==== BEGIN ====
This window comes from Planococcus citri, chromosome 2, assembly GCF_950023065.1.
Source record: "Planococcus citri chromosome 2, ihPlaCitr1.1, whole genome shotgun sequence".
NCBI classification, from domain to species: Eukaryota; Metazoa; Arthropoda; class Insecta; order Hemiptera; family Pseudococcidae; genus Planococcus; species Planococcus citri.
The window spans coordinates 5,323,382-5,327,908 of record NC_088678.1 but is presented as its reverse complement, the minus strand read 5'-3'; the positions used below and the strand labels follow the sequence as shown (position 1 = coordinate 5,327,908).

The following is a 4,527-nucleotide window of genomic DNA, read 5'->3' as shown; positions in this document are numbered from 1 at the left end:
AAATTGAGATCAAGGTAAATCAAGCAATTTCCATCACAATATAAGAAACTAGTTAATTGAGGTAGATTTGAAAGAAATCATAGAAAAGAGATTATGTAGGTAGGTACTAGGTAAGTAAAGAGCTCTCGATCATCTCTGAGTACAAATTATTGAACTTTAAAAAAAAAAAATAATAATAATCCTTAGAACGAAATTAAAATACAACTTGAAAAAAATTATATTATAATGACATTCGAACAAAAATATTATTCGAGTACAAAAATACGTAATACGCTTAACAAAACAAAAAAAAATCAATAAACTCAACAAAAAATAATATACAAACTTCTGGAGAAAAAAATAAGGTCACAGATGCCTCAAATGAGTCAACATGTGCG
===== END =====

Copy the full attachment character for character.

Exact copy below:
This window comes from Planococcus citri, chromosome 2, assembly GCF_950023065.1.
Source record: "Planococcus citri chromosome 2, ihPlaCitr1.1, whole genome shotgun sequence".
NCBI classification, from domain to species: Eukaryota; Metazoa; Arthropoda; class Insecta; order Hemiptera; family Pseudococcidae; genus Planococcus; species Planococcus citri.
The window spans coordinates 5,323,382-5,327,908 of record NC_088678.1 but is presented as its reverse complement, the minus strand read 5'-3'; the positions used below and the strand labels follow the sequence as shown (position 1 = coordinate 5,327,908).

The following is a 4,527-nucleotide window of genomic DNA, read 5'->3' as shown; positions in this document are numbered from 1 at the left end:
AAATTGAGATCAAGGTAAATCAAGCAATTTCCATCACAATATAAGAAACTAGTTAATTGAGGTAGATTTGAAAGAAATCATAGAAAAGAGATTATGTAGGTAGGTACTAGGTAAGTAAAGAGCTCTCGATCATCTCTGAGTACAAATTATTGAACTTTAAAAAAAAAAAATAATAATAATCCTTAGAACGAAATTAAAATACAACTTGAAAAAAATTATATTATAATGACATTCGAACAAAAATATTATTCGAGTACAAAAATACGTAATACGCTTAACAAAACAAAAAAAAATCAATAAACTCAACAAAAAATAATATACAAACTTCTGGAGAAAAAAATAAGGTCACAGATGCCTCAAATGAGTCAACATGTGCG